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Kampala’s fat and the hungry

KCCA, WFP concerned as number of children without food grows from 13.5% to 18%

Kampala, Uganda | AGNES E NANTABA | More people are going hungry in Kampala district; home of the nation’s capital. This is odd because Kampala is the center of the richest people in Uganda. But as many starve, Kampala also has many well-off people whose children are getting fatter or obese due to over-eating. So what could be going wrong?

These are some the questions Kampala Capital City Authority (KCCA) and the UN agency, World Food Programme (WFP), want answered. They have jointly hired the Makerere University School of Public Health, to investigate the nature and magnitude of both lack of food and bad feeding among the poor and better-off households in Kampala. Results of the joint comprehensive study will guide KCCA and WFP in planning and assisting people in need.

When, on Oct.18, the Kampala Capital City Authority (KCCA) Executive Director, Jennifer Musisi, and WFP’s Country Director, El Khidir Daloum, at City Hall signed the Memorandum of understanding to do the research, they revealed that they suspect a link between poverty, the rapid expansion of the city, and the lack of food and bad feeding; especially among children.

“We are looking for scientific evidence that can guide our assistance to vulnerable households and our overall city strategic plan,” Musisi said.

Daloum said the new partnership will assist Uganda in working to achieve key Sustainable Development Goals (SDGs); especially SDG2 that aims at achieving zero hunger. This is important, according to Daloum, because Kampala city generates 60% of Uganda’s wealth.

Kampala also ranks among the top 10 fastest growing cities in Africa, according to Musisi. And the city is expanding at a rate of 5 percent per year, currently with a day-time population of five million people. She says most of the newcomers flocking the city are people from the rural villages who end up in low income areas around Kampala and are leading to rapid growth of slums.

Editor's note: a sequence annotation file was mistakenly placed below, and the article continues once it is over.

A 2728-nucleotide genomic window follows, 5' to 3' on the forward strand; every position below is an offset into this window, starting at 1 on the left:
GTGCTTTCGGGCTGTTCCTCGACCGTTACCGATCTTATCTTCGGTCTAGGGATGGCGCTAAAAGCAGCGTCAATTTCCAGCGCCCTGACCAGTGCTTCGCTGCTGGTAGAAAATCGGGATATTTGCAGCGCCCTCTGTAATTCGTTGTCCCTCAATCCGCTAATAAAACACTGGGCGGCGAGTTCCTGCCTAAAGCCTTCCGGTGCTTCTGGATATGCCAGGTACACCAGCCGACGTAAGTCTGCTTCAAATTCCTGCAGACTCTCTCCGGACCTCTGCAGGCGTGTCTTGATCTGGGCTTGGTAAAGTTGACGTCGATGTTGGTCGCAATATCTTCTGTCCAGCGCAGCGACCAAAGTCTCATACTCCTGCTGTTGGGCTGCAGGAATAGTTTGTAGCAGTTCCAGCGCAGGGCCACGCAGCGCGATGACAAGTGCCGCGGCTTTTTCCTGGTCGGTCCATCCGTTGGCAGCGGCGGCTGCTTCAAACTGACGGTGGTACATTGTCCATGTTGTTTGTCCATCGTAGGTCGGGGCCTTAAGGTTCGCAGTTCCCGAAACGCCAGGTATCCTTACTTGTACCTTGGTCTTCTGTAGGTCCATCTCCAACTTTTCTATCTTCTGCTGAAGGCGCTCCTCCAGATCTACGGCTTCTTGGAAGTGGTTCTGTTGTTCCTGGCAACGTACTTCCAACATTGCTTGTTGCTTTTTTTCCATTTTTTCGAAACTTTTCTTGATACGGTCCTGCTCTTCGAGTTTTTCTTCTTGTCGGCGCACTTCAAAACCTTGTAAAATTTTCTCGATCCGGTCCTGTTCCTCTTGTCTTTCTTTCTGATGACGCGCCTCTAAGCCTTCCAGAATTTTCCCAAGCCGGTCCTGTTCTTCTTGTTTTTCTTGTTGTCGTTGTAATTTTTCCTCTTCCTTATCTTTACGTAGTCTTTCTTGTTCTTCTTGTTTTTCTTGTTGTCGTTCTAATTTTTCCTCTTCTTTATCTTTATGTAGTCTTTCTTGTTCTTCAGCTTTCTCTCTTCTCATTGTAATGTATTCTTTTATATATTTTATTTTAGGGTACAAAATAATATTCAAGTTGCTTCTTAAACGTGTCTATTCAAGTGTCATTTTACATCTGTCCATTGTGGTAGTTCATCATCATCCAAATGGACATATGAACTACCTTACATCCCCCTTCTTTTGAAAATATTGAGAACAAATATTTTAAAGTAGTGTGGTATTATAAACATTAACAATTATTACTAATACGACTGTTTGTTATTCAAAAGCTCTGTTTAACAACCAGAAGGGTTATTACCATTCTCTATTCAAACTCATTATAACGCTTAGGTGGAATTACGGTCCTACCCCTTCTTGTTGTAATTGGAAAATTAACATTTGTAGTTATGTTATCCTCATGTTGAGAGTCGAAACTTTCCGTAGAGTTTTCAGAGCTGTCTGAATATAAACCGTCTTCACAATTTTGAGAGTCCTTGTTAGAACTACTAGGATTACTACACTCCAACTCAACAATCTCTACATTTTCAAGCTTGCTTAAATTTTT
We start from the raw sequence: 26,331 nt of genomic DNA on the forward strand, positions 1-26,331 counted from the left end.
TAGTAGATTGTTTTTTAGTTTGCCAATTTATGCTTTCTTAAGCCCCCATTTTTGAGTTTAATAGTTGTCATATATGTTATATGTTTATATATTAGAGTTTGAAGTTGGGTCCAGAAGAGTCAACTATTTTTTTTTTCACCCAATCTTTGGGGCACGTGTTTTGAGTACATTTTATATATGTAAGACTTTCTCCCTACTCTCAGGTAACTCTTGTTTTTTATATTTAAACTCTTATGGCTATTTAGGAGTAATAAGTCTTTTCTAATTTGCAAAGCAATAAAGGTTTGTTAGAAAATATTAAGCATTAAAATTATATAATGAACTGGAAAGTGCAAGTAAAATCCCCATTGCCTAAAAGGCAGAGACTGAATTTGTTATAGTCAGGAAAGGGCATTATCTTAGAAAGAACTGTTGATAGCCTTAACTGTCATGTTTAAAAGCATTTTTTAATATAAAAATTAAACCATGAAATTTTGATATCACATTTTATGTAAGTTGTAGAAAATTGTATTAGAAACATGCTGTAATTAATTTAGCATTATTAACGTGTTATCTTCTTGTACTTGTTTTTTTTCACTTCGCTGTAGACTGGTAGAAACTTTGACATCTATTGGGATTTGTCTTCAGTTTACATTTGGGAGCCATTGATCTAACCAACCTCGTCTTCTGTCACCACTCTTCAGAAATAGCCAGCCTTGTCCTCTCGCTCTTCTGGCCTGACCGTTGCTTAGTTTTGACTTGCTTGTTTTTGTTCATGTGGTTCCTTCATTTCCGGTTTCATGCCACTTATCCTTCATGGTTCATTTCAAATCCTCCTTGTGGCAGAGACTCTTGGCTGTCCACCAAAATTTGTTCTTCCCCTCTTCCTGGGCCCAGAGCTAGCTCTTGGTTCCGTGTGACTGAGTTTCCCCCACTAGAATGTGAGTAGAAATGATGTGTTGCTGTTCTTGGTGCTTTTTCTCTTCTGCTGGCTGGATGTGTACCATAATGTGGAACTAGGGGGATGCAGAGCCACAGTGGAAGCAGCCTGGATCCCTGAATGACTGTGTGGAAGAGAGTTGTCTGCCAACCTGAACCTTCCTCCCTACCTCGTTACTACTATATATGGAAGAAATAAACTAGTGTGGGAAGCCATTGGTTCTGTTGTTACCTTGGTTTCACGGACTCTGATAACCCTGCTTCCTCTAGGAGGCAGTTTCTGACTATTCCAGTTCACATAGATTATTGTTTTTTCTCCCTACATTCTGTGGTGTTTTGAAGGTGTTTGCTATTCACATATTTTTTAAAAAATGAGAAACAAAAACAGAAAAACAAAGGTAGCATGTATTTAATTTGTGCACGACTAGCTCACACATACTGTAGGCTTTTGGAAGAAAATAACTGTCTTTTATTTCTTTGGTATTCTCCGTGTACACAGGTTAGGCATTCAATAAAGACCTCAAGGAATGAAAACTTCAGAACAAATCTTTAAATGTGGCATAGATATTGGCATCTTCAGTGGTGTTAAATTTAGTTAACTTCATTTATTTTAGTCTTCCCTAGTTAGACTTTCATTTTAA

“Many people are arriving in the city to look for work and finding themselves squeezed into settlements where basic social services are limited, sanitation is poor,” Musisi said, “And, as result, their children are prone to infections and ill health. Moreover, these same households can hardly afford regular healthy diets.”

Children below five are the most hit and many of them, up to 18% of all children in the cohort, according to WFP, are stunted. That figure is far lower than the national figure of 29% stunting, according to WFP estimates. But there is concern because the acceptable incidence of stunting in Kampala is 15% and 10 year ago it was much lower at 13.5%.

According the WFP’s Daloum, the figures may vary in Kampala; with some areas being more affected by stunting than others.

Stunting danger

Stunting is a major concern because, if it occurs in early life before three years, it is an irreversible condition which has very bad effects on the sufferer. They are at greater risk of illness and early death, low level of learning, and growing into poverty.  Some of these challenges can be inherited from stunted parents by their children.

According to the World Health Organization (WHO) child growth standard, a normal one-year old child should have a height of between 70cm to 80.5cm. At two years the baby should be between 81cm and 93.2cm. Any child who is shorter is considered either stunted or severely stunted if less than 77.9cm at two years. Any height above is considered tall. If this condition persists, and genetic factors are ruled out, the child may be deemed stunted.  To estimate the level of stunting, experts take the average incidence in the population. Globally, up to 25% of children are stunted; especially in Africa and Asia.

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